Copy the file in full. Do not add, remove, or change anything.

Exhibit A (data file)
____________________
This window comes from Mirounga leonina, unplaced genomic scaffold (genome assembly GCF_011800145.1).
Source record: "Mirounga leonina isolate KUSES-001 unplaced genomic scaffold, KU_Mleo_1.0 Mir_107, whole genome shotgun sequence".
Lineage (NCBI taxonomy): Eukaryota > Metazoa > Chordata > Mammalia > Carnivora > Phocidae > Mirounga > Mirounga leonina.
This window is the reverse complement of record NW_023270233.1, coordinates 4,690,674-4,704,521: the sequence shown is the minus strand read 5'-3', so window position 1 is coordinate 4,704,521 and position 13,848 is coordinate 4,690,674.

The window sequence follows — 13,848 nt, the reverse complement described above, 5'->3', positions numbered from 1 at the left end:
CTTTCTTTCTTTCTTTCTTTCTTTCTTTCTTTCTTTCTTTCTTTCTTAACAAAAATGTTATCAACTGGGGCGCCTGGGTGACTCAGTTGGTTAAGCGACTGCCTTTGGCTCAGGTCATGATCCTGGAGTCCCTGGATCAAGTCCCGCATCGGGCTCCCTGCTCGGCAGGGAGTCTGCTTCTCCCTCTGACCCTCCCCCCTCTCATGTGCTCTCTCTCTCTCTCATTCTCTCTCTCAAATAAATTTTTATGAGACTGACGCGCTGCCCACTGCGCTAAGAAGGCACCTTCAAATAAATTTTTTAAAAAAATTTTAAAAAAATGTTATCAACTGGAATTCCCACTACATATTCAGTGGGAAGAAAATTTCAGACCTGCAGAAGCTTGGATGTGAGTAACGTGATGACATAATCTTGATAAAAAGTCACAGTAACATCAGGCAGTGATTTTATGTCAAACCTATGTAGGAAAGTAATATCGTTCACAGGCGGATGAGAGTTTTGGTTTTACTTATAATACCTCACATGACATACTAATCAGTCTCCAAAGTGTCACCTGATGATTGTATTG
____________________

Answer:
This window comes from Mirounga leonina, unplaced genomic scaffold (genome assembly GCF_011800145.1).
Source record: "Mirounga leonina isolate KUSES-001 unplaced genomic scaffold, KU_Mleo_1.0 Mir_107, whole genome shotgun sequence".
Lineage (NCBI taxonomy): Eukaryota > Metazoa > Chordata > Mammalia > Carnivora > Phocidae > Mirounga > Mirounga leonina.
This window is the reverse complement of record NW_023270233.1, coordinates 4,690,674-4,704,521: the sequence shown is the minus strand read 5'-3', so window position 1 is coordinate 4,704,521 and position 13,848 is coordinate 4,690,674.

The window sequence follows — 13,848 nt, the reverse complement described above, 5'->3', positions numbered from 1 at the left end:
CTTTCTTTCTTTCTTTCTTTCTTTCTTTCTTTCTTTCTTTCTTTCTTAACAAAAATGTTATCAACTGGGGCGCCTGGGTGACTCAGTTGGTTAAGCGACTGCCTTTGGCTCAGGTCATGATCCTGGAGTCCCTGGATCAAGTCCCGCATCGGGCTCCCTGCTCGGCAGGGAGTCTGCTTCTCCCTCTGACCCTCCCCCCTCTCATGTGCTCTCTCTCTCTCTCATTCTCTCTCTCAAATAAATTTTTATGAGACTGACGCGCTGCCCACTGCGCTAAGAAGGCACCTTCAAATAAATTTTTTAAAAAAATTTTAAAAAAATGTTATCAACTGGAATTCCCACTACATATTCAGTGGGAAGAAAATTTCAGACCTGCAGAAGCTTGGATGTGAGTAACGTGATGACATAATCTTGATAAAAAGTCACAGTAACATCAGGCAGTGATTTTATGTCAAACCTATGTAGGAAAGTAATATCGTTCACAGGCGGATGAGAGTTTTGGTTTTACTTATAATACCTCACATGACATACTAATCAGTCTCCAAAGTGTCACCTGATGATTGTATTG